When the storeContent operation for Content Services 9 is invoked with more than 30 threads, the WebSphere application server may stop responding.
Follow these steps to resolve the issue:
- In WebSphere Administrative Console, click Servers > Server Types > WebSphere application servers and then click a server name.
- In the right pane, click Thread pools under Additional Properties.
- Click WebContainer and, on the Configuration page, increase the value of the Maximum Size field by double the number of threads that you need to run. For example, increase the value of the Maximum Size field by 80 if you want to run 40 threads.
- Click Apply or OK.
- Click Save directly to the master configuration.
- Restart the WebSphere application server.
Adobe Reader X features nifty integration with Acrobat.com that lets you quickly convert many types of files to PDF. At last count, many popular formats, including the following, are supported for conversion:
- Adobe PostScript (PS) and Encapsulated PostScript (EPS)
- Adobe Photoshop (PSD), Adobe Illustrator (AI), and Adobe InDesign (INDD)
- Microsoft Excel (XLS, XLSX), Microsoft PowerPoint (PPT, PPTX), and Microsoft Excel (XLS, XLSX)
- Text (TXT) and Rich Text Format (RTF)
- Image files (bitmap, JPEG, GIF, TIFF, PNG)
- Corel WordPerfect (WPD)
- OpenOffice and StarOffice presentation, spreadsheet, graphic, and document files (ODT, ODP, ODS, ODG, ODF, SXW, SXI, SXC, SXD, STW)
To walk you through the process, let me convert a PowerPoint presentation to PDF. (Simply click any of the screenshots below to view them full-size.)
- In Adobe Reader X, select File > CreatePDF Online.
- In the Create PDF Files area in the right pane, click Add File and then select the file that you want to convert to PDF. I selected Sample_presentation.pdf.
- Click Convert and, when prompted, sign in using your Adobe.com credentials (Adobe ID). Adobe Reader uploads the file to CreatePDF Online and then converts it to PDF. The converted file is saved online by default.
- To save the converted file locally to your computer, click Retrieve PDF File. Adobe Reader displays the CreatePDF repository in a browser window, so that you can work with it.
- Select the newly-created PDF file (in my case, Sample_presentation.pdf) and click Download. Save the file to a local directory.
Note that you can also use the online CreatePDF view to combine multiple PDF files. Now, isn’t that cool?
I’m sure you’ll love these new Adobe Reader features! For more information, refer to this Help article.
You can disable content indexing to improve Content Services ES2 performance. However, keep in mind that disabling indexing will also disable text-based search within new content. To disable indexing:
- In the adobe-contentservices.ear file, navigate to
LiveCycle Content Services.ear/contentservices.war/WEB-INF/classes/alfresco/model and open the contentModel.xml file for editing.
- Locate the following line:
- Set the index enabled and tokenized properties to false.
- Change <index enabled=”true”> to <index enabled=”false”>.
- Change <tokenized>true </tokenised> to <tokenized>false </tokenised>.
For additional performance improvements, you can disable the conversions required for indexing. To disable conversions:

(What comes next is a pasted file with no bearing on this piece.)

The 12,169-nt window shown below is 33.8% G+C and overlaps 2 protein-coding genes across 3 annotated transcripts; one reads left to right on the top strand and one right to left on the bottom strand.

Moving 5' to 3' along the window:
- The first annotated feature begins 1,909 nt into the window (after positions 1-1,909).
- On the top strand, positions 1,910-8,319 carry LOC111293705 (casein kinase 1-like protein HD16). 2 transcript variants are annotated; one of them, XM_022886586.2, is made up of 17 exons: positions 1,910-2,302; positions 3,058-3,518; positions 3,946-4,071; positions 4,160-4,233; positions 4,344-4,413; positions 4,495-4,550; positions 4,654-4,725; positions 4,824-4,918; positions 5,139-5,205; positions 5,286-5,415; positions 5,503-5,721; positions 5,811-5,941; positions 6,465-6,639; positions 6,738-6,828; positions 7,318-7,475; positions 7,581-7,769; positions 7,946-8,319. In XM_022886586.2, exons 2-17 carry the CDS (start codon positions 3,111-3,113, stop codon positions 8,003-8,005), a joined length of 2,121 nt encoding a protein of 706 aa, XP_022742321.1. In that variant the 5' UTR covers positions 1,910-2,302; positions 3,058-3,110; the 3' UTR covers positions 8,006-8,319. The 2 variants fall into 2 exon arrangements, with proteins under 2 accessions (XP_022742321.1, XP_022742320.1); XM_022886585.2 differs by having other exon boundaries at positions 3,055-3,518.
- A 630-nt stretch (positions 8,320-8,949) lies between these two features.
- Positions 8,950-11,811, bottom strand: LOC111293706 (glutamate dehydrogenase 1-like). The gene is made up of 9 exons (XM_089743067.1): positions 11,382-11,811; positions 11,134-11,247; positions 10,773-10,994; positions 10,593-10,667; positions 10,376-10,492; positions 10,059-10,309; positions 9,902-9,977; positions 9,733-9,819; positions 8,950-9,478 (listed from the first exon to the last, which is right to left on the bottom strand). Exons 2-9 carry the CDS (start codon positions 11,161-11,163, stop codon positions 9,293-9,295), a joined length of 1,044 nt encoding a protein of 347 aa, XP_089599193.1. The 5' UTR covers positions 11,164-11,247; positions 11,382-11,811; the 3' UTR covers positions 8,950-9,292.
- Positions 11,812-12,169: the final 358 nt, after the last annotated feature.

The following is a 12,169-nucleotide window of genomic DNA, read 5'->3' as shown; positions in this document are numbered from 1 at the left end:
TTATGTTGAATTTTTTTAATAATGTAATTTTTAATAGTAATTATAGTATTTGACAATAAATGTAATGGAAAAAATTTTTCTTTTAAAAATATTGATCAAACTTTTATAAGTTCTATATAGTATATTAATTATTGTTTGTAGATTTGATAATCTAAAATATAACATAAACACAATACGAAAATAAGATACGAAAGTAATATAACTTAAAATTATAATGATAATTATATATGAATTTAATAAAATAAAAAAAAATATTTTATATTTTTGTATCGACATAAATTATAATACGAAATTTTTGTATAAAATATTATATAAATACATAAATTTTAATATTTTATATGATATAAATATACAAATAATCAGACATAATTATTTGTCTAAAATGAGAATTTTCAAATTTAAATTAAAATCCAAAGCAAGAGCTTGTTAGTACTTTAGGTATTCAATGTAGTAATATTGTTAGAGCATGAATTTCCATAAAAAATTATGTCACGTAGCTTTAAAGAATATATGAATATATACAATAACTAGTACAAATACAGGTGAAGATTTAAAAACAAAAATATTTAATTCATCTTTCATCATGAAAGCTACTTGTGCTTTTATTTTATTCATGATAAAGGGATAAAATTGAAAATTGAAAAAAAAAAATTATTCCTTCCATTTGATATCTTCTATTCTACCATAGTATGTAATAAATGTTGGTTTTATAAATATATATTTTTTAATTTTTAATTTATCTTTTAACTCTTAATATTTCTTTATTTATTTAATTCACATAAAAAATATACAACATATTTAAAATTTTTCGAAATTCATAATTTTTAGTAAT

- In adobe-contentservices.ear, browse to
- Preserve a backup of the custom-metadata-extractors-context file.
- Delete this file from the EAR.
Nandini Gupta and I recently contributed an article on our favorite RoboHelp tips to Indus, the newsletter of the India chapter of STC. Check out the article here!
The May issue of Indus
carried an article on my favorite FrameMaker tips. Check that one out here!
I recently contributed an article on my favorite FrameMaker tips to Indus, the newsletter of the India chapter of STC. Check out the article here!
Let’s discuss an easy way to embed a file-level TOC in a FrameMaker document. We’ll generate a standalone TOC for the document and then import it by reference into the same document.
- Open the FrameMaker document.
- Click Special > Table of Contents. When FrameMaker prompts if you want to create a standalone TOC, say Yes.
- In the Set Up Table of Contents dialog, select the paragraph tags that you want to include in the TOC. Click Set. FrameMaker creates a separate TOC file and stores it in the directory where your FrameMaker document is stored.
- Open the new TOC and format it as necessary. You may want to change the font styles/sizes for the TOC paragraphs and set tab stops/leaders.
- Now, open the parent FrameMaker document, place the cursor at the intended insertion point (usually the beginning of the file), and then click File > Import > File. Select the external TOC file and click Import.
- Retain the default settings in the Import Text Flow by Reference dialog box and click Import. FramaMaker imports the TOC by reference into the parent document.
Now, whenever you update the external TOC, simply select the embedded text inset in the parent document and click Update in the Text Inset Properties pod.
Here’s some further suggested reading:
Simon Bate has posted his top ten FrameMaker conversion tips over at the Scriptorium blog. Pretty interesting stuff! Do take a look.
As for our FrameMaker tips that he refers to in his post, you can download the PDF from this link.
The Word VBA macro version registered is incorrect. Please reinstall printed documentation.
If you encounter the above error message while trying to generate printed documentation from a RoboHTML project, change the macro security settings in Microsoft Word.
Follow these steps to change the macro security settings in Word 2007:
- Click the Office button > Word options > Trust Center > Trust Center Settings.
- Change Macro Settings to Enable all macros and then click OK.
- Generate printed documentation output from RoboHTML.
Peter Grainge has a useful page on his website
summarizing RoboHelp print issues. Do take a look!